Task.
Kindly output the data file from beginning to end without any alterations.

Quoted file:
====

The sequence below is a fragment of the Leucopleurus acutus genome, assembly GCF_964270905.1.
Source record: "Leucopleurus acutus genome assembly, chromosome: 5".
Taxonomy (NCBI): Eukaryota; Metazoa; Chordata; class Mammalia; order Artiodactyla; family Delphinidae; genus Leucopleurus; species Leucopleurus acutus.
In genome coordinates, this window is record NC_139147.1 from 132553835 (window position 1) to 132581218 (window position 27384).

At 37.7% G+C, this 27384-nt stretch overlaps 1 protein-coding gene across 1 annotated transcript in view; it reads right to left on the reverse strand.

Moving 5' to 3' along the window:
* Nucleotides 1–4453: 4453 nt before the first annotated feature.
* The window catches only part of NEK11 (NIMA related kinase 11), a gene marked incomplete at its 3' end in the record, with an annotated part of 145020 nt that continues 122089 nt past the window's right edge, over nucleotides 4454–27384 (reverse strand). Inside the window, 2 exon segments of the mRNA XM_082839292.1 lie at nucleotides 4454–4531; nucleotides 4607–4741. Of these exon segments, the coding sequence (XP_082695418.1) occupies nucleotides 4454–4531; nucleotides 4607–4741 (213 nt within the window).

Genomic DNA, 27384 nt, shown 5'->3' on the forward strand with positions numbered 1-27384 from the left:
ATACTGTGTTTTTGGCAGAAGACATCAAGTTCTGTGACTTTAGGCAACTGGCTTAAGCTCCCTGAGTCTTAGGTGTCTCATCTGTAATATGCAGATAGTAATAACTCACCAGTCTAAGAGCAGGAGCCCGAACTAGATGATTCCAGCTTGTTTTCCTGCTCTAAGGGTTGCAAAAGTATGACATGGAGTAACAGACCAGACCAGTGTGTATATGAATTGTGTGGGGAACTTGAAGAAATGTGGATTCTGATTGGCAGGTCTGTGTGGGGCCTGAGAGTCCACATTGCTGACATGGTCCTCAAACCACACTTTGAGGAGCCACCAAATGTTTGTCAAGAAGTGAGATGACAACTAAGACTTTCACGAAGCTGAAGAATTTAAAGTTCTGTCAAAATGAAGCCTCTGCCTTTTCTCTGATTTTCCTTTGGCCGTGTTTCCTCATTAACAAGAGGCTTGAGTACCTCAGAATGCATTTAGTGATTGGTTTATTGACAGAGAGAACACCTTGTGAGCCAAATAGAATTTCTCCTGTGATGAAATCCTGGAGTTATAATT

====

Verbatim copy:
The sequence below is a fragment of the Leucopleurus acutus genome, assembly GCF_964270905.1.
Source record: "Leucopleurus acutus genome assembly, chromosome: 5".
Taxonomy (NCBI): Eukaryota; Metazoa; Chordata; class Mammalia; order Artiodactyla; family Delphinidae; genus Leucopleurus; species Leucopleurus acutus.
In genome coordinates, this window is record NC_139147.1 from 132553835 (window position 1) to 132581218 (window position 27384).

At 37.7% G+C, this 27384-nt stretch overlaps 1 protein-coding gene across 1 annotated transcript in view; it reads right to left on the reverse strand.

Moving 5' to 3' along the window:
* Nucleotides 1–4453: 4453 nt before the first annotated feature.
* The window catches only part of NEK11 (NIMA related kinase 11), a gene marked incomplete at its 3' end in the record, with an annotated part of 145020 nt that continues 122089 nt past the window's right edge, over nucleotides 4454–27384 (reverse strand). Inside the window, 2 exon segments of the mRNA XM_082839292.1 lie at nucleotides 4454–4531; nucleotides 4607–4741. Of these exon segments, the coding sequence (XP_082695418.1) occupies nucleotides 4454–4531; nucleotides 4607–4741 (213 nt within the window).

Genomic DNA, 27384 nt, shown 5'->3' on the forward strand with positions numbered 1-27384 from the left:
ATACTGTGTTTTTGGCAGAAGACATCAAGTTCTGTGACTTTAGGCAACTGGCTTAAGCTCCCTGAGTCTTAGGTGTCTCATCTGTAATATGCAGATAGTAATAACTCACCAGTCTAAGAGCAGGAGCCCGAACTAGATGATTCCAGCTTGTTTTCCTGCTCTAAGGGTTGCAAAAGTATGACATGGAGTAACAGACCAGACCAGTGTGTATATGAATTGTGTGGGGAACTTGAAGAAATGTGGATTCTGATTGGCAGGTCTGTGTGGGGCCTGAGAGTCCACATTGCTGACATGGTCCTCAAACCACACTTTGAGGAGCCACCAAATGTTTGTCAAGAAGTGAGATGACAACTAAGACTTTCACGAAGCTGAAGAATTTAAAGTTCTGTCAAAATGAAGCCTCTGCCTTTTCTCTGATTTTCCTTTGGCCGTGTTTCCTCATTAACAAGAGGCTTGAGTACCTCAGAATGCATTTAGTGATTGGTTTATTGACAGAGAGAACACCTTGTGAGCCAAATAGAATTTCTCCTGTGATGAAATCCTGGAGTTATAATT